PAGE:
When collecting survey data across respondents from multiple cultural groups, typically defined as different racial/ethnic groups or as residents of different nations, the comparability of responses must be considered, in addition to their reliability and validity. Over the past 20 years, considerable progress has been made in addressing the comparability of cross-cultural survey data. SRL Director Timothy Johnson has edited an award-winning book (Survey Methods in Multinational, Multiregional and Multicultural Contexts) and a special issue of Public Opinion Quarterly concerned with cross-cultural survey methodologies.
Data entry and validation
SRL uses the University of California-Berkeley CASES software for data entry and data set construction. The CASES instrument is programmed to match the questionnaire and displays the valid numeric responses at each item. The system limits the coder to only those answers. Any input not conforming to the programmed range will not be accepted, and the coder is prompted to enter a valid response. During data entry, any necessary coding decisions on ineligible responses are made and recorded by the coder. SRL CASES validation utilizes double-data entry verification. Double-data entry verification involves the data entry of a given questionnaire for a second time by a different coder. CASES compares the second data input of each question against the original data, and informs the coder if there is a discrepancy. The coder must then correct the data input before proceeding. During validation, 20% of the questionnaires on a given study are selected at random. Validation is usually completed by supervisory staff. If an individual coder’s work is found to have an error rate of more than 0.5%, an additional 20% of that coder’s work is validated.
Face-to-face data collection
For information regarding the specifics and cost of focus groups in our Chicago office, download Focus Groups at SRL.
Hard-to-reach population sampling
Sampling of hard-to-reach populations includes methods that allow researchers to efficiently gather a sample of respondents who are difficult to sample, identify, contact, or interview. These populations typically make up a small percentage of the population, making standard screening procedures typically used with telephone or face-to-face surveys prohibitively expensive. Methods for sampling hard-to-reach populations include snowball sampling, respondent driven sampling, network sampling, venue sampling, and adaptive cluster sampling, among others.
Health survey research methodology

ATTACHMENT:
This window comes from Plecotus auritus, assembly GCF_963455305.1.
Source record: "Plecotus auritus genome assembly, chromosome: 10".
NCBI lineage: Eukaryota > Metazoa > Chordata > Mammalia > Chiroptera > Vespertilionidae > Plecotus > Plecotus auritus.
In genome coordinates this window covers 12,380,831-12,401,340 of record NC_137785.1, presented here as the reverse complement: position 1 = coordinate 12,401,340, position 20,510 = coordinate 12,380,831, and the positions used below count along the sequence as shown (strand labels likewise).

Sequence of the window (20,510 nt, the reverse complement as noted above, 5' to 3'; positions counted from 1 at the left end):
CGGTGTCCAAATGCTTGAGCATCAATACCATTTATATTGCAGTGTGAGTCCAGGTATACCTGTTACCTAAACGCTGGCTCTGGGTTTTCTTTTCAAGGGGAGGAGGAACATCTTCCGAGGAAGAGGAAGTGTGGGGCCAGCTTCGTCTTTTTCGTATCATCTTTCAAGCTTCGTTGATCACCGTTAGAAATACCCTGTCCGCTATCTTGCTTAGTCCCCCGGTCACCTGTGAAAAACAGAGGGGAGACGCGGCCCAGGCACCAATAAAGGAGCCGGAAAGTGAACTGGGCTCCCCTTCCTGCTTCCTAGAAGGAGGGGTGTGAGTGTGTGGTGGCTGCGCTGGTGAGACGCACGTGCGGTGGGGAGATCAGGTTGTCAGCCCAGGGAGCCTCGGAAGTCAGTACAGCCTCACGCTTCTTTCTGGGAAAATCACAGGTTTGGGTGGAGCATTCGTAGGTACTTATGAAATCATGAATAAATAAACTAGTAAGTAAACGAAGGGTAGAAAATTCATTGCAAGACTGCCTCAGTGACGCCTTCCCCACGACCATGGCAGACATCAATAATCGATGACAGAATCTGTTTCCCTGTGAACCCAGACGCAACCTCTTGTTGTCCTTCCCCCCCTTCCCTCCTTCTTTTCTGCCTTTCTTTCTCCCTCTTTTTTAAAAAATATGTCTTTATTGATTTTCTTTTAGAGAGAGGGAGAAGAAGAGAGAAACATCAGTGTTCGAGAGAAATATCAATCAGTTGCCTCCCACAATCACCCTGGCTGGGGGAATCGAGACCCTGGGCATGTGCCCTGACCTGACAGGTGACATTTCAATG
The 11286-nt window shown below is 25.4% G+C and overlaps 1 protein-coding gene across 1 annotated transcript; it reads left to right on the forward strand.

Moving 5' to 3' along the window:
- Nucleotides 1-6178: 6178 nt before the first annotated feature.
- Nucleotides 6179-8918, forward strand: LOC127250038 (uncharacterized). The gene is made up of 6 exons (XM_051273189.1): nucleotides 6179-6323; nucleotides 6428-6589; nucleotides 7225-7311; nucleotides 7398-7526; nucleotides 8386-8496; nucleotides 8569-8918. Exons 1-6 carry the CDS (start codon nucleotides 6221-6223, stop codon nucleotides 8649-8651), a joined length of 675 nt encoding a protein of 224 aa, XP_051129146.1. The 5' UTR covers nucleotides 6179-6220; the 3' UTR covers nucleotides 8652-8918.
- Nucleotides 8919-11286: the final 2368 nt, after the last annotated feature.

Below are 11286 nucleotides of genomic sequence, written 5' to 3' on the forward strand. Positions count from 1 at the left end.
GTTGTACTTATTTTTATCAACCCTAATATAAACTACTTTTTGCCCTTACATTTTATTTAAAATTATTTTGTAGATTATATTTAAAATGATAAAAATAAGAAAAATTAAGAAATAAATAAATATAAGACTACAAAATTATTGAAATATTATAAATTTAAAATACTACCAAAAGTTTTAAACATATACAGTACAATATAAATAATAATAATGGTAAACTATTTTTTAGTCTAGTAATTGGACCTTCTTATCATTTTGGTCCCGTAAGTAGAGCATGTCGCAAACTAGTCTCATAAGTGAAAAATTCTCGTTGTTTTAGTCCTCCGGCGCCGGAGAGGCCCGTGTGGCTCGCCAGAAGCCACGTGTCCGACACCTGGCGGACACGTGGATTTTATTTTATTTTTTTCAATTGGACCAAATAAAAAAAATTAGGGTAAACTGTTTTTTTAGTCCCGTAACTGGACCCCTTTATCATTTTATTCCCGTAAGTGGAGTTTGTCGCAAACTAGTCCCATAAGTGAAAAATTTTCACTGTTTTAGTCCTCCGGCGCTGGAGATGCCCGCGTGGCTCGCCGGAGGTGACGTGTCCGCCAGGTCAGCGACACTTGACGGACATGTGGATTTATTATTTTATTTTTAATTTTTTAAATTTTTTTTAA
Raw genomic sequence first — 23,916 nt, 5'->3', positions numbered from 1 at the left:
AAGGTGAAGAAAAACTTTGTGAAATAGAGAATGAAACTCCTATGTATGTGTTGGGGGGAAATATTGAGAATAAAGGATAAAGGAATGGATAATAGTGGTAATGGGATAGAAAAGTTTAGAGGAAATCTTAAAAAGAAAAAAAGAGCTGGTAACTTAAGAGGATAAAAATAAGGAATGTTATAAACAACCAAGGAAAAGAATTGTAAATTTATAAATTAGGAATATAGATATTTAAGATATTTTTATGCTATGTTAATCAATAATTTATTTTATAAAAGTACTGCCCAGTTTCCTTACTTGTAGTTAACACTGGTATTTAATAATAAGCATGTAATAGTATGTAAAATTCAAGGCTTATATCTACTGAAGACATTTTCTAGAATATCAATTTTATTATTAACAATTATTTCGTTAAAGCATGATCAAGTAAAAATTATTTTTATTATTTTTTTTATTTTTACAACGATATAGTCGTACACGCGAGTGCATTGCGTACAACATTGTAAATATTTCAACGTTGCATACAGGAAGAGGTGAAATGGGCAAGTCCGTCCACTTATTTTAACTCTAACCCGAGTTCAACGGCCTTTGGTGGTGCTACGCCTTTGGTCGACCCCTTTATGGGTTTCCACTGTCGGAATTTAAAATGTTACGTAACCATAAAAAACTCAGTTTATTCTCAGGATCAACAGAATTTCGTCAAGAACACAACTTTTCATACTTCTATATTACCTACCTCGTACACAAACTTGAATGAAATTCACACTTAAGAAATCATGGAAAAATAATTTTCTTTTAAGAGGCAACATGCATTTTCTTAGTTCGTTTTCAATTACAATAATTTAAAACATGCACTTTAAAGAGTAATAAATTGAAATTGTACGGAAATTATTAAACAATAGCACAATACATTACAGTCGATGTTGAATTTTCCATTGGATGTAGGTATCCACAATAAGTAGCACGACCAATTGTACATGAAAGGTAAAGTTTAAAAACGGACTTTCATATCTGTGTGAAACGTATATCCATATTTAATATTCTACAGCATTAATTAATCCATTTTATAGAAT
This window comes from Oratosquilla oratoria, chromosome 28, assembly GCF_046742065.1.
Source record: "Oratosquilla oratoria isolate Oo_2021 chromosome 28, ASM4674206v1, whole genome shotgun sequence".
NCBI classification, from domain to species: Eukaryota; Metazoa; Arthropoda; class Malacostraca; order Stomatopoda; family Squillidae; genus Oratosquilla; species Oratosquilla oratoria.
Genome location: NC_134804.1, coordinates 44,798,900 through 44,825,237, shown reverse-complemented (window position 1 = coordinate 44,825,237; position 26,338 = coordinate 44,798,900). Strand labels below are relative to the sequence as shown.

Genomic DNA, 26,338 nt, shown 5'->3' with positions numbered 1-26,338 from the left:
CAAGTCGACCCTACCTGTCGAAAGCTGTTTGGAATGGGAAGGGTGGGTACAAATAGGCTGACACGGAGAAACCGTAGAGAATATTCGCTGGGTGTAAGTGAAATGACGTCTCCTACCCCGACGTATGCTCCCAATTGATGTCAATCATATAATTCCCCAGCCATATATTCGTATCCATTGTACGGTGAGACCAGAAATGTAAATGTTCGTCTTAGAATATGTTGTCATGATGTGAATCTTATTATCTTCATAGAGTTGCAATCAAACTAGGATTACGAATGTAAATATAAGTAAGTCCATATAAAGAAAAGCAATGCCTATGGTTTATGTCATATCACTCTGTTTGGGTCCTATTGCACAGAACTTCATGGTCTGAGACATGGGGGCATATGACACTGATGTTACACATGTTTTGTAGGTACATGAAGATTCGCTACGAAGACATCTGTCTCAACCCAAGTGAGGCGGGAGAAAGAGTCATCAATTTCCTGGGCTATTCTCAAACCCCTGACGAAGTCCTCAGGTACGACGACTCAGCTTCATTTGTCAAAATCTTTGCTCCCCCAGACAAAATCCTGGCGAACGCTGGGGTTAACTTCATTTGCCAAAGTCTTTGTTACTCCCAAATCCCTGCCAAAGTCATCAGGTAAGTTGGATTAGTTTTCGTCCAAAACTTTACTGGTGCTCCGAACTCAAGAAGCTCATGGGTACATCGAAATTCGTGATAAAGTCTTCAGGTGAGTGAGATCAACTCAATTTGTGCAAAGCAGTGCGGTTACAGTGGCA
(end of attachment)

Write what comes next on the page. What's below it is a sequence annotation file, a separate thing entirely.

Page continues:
A unique set of methods have been developed to meet the special needs of surveys concerned with health-related topics. For almost 50 years, SRL has been a leader in the development of these methodologies. This includes the coordination of the last five national conferences concerned with health survey research methods (links to the proceedings from those conferences can be found here: www.srl.uic.edu/links/proceedings.html) and the publication of the recent Handbook of Health Survey Methods by SRL Director Timothy Johnson.
An intercept survey is an alternate research method for reaching respondents that would be difficult to identify via more traditional methods. Intercept surveys are needed when no frame exists of the target population and the population is congregated in specific areas. SRL has experience with intercept surveys at various locations, including train stations, bus stops, airports, youth drop-in centers, and clinic waiting rooms.
SRL can be retained to train your field staff on proper interviewing techniques. We place a strong emphasis on the integrity of our field staff procedures. This emphasis extends from the recruitment and training of interviewers through data collection, quality control, refusal conversion, and data security. New interviewer hires receive general training on basic interviewing principles and procedures before the more specific training required of each individual study. SRL validates approximately 10% of each interviewers’ work throughout data collection.
Longitudinal (panel) surveys
Panel studies involve the collection of data over time from the same sample of respondents. Unlike other forms of longitudinal studies, panels allow for the study of individual behavior change over time. SRL has considerable experience with panel studies, particularly the important task of tracking respondents between waves of data collection.
Many studies require mixed modes of data collection to achieve the desired results, and when time and budget allow, are often recommended to boost response and minimize nonresponse bias. Examples of mixed-mode surveys include mail surveys with telephone or Web options to nonrespondents.
The analysis of the effects of frame or auxiliary data on the likelihood that respondents complete a survey. The purpose is to ascertain the degree to which nonresponse is affecting outcome variables of interest.